Accessibility Report on Apple's Latest iOS Update for iPhone, iPod, and iPad
Judging by calls from AccessWorld readers and the response I get from people when I demonstrate one of Apple's devices, the built-in accessibility of Apple's iPhone, iPod, and iPad product lines is a huge hit with our community. It is certainly a hit with me, so I began writing this article to report on my experiences with a handful of third-party applications (apps) on my iPhone. However, while I was writing this article, Apple released iOS 4.2.1 for its iPhone, iPod, and iPad devices on November 22, 2010. Therefore, I will begin this article by reporting on some of the new features and functions of this upgrade for these popular devices, followed by my review of a few apps.
What's New with 4.2?
Apple's iOS 4.2.1 is a free upgrade available on the iPhone 3GS and 4, the iPod Touch 3 and 4, and all versions of the iPad. To install this free upgrade, you need to connect your device to your Mac or Windows computer, and use iTunes 10 or later to complete the process. The continuing good news is that Apple did not neglect accessibility with this new software release, and all of the built-in access features, such as VoiceOver and Zoom, are still included. That means that all of the features and applications on these devices are still accessible to people with vision loss right out of the box with no extra costs. There have also been some enhancements with this release that make using the VoiceOver screenreader more effective and efficient, and I will now briefly discuss some of those enhancements as well as some other general improvements.
Enhanced Table Navigation
In earlier versions, navigating through tables was a bit tedious because you were limited to flicking to the right to move from column to column, down to the next row, and continuing column to column one cell at a time. Now, the rotor, the unique gesture used to quickly navigate through webpages and apps, has an option for navigating tables by row. This allows you to flick up or down to move by row and left or right for columns, making it much easier to visualize the data and information in the table. Also, if the table has been coded with proper row and column headings, VoiceOver will speak the proper heading followed by the cell content as you navigate. If the table headers have not been coded properly, Voice Over will speak the row number followed by the cell content as you move row by row.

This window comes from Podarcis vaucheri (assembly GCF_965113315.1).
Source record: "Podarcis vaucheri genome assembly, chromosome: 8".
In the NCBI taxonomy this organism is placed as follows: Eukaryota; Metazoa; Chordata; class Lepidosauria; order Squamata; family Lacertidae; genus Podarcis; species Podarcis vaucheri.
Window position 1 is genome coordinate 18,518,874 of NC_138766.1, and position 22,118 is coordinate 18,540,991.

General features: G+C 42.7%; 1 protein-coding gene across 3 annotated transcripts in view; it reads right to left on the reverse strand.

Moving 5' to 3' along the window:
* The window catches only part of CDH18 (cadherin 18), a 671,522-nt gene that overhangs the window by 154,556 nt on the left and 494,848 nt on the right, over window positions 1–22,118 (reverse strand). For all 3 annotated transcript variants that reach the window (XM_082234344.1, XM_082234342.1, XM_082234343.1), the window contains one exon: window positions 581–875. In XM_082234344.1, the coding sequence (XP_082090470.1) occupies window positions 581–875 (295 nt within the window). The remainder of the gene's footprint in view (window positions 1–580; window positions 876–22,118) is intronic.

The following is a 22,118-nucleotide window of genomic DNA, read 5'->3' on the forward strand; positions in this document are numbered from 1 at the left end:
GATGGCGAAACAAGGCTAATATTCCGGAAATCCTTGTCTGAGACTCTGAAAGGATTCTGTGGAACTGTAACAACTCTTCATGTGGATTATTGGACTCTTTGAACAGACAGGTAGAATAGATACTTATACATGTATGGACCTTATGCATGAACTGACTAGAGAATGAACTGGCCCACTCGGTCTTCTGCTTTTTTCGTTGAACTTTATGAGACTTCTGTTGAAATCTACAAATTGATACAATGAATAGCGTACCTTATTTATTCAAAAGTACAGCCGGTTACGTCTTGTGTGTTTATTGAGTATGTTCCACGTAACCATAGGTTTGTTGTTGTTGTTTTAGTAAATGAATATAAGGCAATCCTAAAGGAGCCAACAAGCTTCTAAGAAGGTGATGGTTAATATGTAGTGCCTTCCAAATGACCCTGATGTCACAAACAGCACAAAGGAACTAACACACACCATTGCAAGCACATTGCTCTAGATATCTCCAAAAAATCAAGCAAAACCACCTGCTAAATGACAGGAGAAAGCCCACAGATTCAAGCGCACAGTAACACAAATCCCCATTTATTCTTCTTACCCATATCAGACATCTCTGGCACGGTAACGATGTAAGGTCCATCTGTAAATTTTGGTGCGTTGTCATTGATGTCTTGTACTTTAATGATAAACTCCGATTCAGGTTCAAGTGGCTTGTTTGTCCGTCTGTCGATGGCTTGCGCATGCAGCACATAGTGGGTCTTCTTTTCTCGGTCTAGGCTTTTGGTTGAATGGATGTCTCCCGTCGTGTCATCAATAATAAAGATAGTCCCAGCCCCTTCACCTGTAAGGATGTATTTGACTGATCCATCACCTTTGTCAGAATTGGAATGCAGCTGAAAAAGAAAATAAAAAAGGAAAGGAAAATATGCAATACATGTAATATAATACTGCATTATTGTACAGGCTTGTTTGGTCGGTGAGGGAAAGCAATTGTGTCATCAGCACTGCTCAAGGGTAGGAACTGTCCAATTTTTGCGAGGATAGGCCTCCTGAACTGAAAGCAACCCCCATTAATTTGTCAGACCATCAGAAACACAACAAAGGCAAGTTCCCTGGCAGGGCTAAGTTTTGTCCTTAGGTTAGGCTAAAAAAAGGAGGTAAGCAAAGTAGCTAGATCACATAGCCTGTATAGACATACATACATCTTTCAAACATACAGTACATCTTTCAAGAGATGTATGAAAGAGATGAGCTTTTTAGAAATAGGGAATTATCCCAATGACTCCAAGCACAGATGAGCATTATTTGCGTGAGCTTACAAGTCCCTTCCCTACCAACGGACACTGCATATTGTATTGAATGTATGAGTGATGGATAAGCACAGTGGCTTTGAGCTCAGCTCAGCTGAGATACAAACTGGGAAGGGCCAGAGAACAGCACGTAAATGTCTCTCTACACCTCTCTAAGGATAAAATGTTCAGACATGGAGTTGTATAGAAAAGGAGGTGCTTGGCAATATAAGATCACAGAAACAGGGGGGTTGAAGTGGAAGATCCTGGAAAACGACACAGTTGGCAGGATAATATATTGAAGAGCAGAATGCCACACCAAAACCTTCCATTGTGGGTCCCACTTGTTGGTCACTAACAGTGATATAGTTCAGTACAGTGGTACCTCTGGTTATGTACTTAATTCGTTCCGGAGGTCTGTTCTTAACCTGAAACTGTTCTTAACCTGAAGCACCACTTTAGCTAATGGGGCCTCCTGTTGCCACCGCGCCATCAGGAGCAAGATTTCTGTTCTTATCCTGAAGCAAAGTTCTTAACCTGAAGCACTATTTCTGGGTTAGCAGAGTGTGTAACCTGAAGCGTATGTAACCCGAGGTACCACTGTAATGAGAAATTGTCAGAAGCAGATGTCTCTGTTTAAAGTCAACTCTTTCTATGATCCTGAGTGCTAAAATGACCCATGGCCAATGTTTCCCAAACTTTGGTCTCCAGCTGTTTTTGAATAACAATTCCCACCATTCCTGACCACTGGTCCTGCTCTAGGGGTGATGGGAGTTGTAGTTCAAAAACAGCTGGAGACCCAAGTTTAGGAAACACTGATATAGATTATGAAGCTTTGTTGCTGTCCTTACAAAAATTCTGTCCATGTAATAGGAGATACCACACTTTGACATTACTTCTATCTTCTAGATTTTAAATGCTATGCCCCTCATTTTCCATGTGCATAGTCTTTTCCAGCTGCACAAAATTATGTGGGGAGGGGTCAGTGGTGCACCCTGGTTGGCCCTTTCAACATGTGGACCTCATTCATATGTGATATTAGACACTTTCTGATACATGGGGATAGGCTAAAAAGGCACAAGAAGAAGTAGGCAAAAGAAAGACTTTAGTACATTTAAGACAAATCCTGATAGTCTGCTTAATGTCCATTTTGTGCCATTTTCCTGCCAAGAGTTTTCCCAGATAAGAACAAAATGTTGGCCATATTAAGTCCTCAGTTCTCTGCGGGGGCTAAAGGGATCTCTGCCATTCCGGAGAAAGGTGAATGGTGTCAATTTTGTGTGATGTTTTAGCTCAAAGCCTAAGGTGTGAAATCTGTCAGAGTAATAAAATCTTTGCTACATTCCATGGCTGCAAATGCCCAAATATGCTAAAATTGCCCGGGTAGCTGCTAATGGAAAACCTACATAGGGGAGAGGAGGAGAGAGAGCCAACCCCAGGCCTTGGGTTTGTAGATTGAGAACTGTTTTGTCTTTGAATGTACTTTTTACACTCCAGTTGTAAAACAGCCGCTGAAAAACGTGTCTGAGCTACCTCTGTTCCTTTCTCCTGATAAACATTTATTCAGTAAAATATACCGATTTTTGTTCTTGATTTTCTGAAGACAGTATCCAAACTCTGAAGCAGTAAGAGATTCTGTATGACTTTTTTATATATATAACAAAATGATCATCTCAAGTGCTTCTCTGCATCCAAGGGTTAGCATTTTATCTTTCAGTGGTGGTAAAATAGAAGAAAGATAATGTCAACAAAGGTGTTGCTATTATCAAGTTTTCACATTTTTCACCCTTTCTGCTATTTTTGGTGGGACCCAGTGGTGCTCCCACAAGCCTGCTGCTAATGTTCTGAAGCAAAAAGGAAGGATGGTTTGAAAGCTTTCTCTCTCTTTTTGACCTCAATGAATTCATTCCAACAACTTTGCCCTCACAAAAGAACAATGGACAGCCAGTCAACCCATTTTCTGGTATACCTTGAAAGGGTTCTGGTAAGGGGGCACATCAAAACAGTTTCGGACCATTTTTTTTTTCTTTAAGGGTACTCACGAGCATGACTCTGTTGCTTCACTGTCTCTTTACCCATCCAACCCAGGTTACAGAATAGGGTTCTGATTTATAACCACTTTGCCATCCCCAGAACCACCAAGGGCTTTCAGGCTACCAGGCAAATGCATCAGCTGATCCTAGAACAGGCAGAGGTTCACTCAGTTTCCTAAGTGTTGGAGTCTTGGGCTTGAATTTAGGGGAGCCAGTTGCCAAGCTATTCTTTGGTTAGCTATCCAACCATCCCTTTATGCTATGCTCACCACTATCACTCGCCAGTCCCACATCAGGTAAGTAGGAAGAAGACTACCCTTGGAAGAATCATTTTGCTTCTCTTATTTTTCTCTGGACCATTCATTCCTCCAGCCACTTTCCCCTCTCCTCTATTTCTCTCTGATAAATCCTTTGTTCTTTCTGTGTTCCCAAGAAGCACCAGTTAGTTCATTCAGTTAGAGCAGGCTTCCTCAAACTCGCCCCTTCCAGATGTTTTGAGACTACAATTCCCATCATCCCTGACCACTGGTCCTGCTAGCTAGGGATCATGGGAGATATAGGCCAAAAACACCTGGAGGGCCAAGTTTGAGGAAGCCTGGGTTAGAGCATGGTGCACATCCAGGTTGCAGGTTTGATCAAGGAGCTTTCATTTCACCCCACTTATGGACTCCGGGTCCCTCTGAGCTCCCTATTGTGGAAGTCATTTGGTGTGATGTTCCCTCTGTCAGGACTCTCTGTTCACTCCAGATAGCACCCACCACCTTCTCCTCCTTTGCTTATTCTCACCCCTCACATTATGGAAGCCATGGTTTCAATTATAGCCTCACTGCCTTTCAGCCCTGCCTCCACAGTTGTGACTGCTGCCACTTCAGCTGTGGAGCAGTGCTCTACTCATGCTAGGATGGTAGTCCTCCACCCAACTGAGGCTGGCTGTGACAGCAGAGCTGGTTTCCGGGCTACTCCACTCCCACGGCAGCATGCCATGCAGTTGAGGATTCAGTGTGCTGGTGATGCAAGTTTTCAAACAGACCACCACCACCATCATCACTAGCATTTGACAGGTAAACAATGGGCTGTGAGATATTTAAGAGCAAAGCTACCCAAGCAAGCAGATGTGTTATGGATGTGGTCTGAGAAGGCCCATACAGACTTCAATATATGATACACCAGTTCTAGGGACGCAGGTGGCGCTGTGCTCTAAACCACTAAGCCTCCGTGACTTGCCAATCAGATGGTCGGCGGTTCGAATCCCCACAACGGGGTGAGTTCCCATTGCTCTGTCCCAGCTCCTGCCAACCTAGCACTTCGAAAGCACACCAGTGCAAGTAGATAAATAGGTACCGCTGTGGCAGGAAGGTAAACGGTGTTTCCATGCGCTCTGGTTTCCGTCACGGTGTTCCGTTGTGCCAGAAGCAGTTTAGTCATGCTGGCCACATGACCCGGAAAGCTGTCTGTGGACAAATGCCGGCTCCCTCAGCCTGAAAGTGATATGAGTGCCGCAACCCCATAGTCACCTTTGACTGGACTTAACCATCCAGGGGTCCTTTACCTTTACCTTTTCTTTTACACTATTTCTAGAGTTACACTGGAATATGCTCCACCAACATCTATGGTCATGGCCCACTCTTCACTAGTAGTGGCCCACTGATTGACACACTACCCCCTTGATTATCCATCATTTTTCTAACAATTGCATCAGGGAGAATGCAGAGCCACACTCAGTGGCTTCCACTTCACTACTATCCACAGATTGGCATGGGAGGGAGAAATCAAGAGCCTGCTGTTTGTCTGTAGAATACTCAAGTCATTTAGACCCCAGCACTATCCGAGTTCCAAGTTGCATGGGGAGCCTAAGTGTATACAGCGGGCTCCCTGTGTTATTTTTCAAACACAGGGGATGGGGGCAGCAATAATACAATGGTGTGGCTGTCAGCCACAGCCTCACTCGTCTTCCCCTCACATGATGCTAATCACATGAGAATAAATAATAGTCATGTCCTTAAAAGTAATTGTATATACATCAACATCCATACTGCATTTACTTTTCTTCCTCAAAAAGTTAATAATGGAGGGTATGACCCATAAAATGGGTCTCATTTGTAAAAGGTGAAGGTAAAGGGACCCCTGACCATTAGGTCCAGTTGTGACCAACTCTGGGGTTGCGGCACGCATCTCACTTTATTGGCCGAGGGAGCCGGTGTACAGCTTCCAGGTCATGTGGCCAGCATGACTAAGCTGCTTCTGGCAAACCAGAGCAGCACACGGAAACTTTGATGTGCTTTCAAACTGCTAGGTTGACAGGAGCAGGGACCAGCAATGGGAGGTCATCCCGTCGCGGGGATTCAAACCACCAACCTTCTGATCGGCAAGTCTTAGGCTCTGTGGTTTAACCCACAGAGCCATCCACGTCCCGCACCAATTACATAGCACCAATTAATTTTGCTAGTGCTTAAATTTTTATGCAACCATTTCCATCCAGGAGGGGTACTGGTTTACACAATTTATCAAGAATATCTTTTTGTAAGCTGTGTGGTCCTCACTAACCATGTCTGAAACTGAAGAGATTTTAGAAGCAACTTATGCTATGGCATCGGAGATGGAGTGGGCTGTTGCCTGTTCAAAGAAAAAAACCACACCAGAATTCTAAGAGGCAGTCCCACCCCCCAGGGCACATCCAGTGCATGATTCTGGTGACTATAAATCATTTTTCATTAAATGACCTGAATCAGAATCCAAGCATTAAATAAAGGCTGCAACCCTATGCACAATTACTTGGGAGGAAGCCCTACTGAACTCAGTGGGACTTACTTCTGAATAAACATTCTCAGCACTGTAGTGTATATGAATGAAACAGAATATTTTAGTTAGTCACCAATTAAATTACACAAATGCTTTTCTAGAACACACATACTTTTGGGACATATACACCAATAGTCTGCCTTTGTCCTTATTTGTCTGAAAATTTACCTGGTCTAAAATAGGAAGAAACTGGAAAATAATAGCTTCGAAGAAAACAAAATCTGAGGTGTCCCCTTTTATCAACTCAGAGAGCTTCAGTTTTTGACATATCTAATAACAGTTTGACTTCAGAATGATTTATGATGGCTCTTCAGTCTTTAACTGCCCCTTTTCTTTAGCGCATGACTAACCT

Searching for Text on Webpages
One of the great things about browsing the Internet with a computer is the ability to search for a word or string of text on a page so you can find it immediately without having to read through the entire page. The iOS 4.2 update now brings us the ability to search the entire text of a webpage using Safari's search field. The documentation is not exactly clear on how to do it, but basically, you enter text in the Safari search field and then tap on a button that is labeled with the word "Find," followed by your search term. VoiceOver will then speak the first instance of your search term on the page along with the surrounding text. Also, a little window appears at the bottom of the screen with a Next button and a line of text indicating how many matches were found and that the first of those matches is currently being displayed.
Although this can be a very helpful tool, the problem is that VoiceOver's focus is on the little window and not on the actual match, so you still have a little work left to do to focus on your match. The matches are displayed near the very center of the screen, so you have to tap as close to the middle of the screen as you can and perhaps move around a bit to find your match.
Better Responsiveness to Gestures
Several comments I have read online regarding iOS 4.2 claim better VoiceOver responsiveness to taps and other gestures, and I would have to agree. I certainly have noticed that I am typing faster with this new version, and it seems to work with even a very light touch.
Enhanced Ability to Adjust VoiceOver Speech Rate
The rotor now has an option for adjusting the rate at which VoiceOver speaks. This saves the time involved in going into the settings app to adjust the rate and is very handy when doing demonstrations of these devices. Also, the speech rate can now be adjusted by 5-percent increments instead of 10-percent increments. Go to the VoiceOver section of settings to add this option to the rotor.
Improved Ease of Adjusting VoiceOver Volume
You can now disable the physical volume buttons so that they work only to control VoiceOver's volume and not the device's regular volume. That is handy because you used to have to have it speak first and then quickly press the volume buttons to adjust the VoiceOver volume while it was speaking. To adjust the volume, go to the Sounds section of settings.